Mankind has always been in battle with disease. And towards the end of the last century it looked as if the battle was being won.
In 1980 The World Health Organization, under the leadership of D.A. Henderson, declared naturally occurring smallpox eradicated from the face of the earth. It was a monumental declaration since that disease alone had claimed more than 300 million lives in the first 80 years of the 20th century. This is more than three times the number of people killed in all the wars in the world.
Disease has been used on the battlefield from ancient times. Synthian archers dipped their spears and arrows in blood and manure to cause illness in those they pierced and the British gave American Indians blankets infected with smallpox scabs. But recent scientific advances have allowed the manufacture of designer diseases that if deliberately released - especially to a vulnerable and unvaccinated population - could prove disastrous.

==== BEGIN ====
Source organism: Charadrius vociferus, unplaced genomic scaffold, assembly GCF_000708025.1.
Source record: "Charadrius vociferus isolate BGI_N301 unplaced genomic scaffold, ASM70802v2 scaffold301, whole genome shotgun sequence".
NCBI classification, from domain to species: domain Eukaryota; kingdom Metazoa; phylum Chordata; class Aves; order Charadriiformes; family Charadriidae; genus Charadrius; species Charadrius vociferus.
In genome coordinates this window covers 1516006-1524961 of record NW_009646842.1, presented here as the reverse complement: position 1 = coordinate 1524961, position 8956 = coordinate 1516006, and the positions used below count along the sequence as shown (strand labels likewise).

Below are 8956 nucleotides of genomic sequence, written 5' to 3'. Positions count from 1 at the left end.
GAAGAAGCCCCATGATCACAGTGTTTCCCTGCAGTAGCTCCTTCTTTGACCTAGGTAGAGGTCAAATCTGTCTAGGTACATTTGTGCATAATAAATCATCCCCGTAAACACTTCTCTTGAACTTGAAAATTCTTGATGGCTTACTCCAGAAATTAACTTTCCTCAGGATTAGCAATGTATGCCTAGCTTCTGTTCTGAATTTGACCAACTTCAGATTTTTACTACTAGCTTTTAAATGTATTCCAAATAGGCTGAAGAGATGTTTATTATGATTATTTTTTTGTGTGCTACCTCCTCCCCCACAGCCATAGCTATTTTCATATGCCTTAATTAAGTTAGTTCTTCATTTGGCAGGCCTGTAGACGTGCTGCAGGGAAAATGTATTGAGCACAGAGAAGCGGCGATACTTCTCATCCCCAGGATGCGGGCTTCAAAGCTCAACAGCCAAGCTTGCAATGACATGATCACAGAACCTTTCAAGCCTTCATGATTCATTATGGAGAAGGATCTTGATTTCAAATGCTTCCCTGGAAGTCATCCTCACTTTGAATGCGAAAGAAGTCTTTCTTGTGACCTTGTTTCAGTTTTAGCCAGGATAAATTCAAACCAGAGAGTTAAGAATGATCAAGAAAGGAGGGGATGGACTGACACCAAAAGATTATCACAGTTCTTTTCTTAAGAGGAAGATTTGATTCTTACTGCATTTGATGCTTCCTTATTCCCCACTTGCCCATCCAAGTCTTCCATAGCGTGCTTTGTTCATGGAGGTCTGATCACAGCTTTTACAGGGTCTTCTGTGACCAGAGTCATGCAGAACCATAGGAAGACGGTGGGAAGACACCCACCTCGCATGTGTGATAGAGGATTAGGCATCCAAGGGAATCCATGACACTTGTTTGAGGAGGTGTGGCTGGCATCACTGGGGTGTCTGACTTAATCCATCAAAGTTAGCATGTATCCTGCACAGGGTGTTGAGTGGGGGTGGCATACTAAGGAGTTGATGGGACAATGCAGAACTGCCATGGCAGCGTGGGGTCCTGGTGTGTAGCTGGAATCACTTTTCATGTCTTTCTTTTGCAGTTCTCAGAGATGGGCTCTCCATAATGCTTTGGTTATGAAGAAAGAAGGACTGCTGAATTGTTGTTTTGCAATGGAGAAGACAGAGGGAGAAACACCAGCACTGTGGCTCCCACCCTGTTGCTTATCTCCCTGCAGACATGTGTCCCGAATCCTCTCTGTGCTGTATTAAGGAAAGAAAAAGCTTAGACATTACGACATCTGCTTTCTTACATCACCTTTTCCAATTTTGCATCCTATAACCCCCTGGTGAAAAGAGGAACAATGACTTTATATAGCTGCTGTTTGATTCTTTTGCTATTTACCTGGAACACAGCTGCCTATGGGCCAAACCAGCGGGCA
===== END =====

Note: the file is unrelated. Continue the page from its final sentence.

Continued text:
Although to date, no one has yet been implicated, the Anthrax attack of 2001, where five people died and 22 were infected after coming in contact with weaponized Anthrax spores, proved to many that the biological weapons could wreck terror on a nation unprepared for such a stealth attack.
While most nations have banned the use of biological weapons through the Biological Weapons Convention of 1972, smallpox officially remains in freezers in the United States and Russia - and many experts believe unofficially in many places in the world.
To learn more about biological weapons watch "Silent Killers: Poisons and Plagues" on your local PBS station.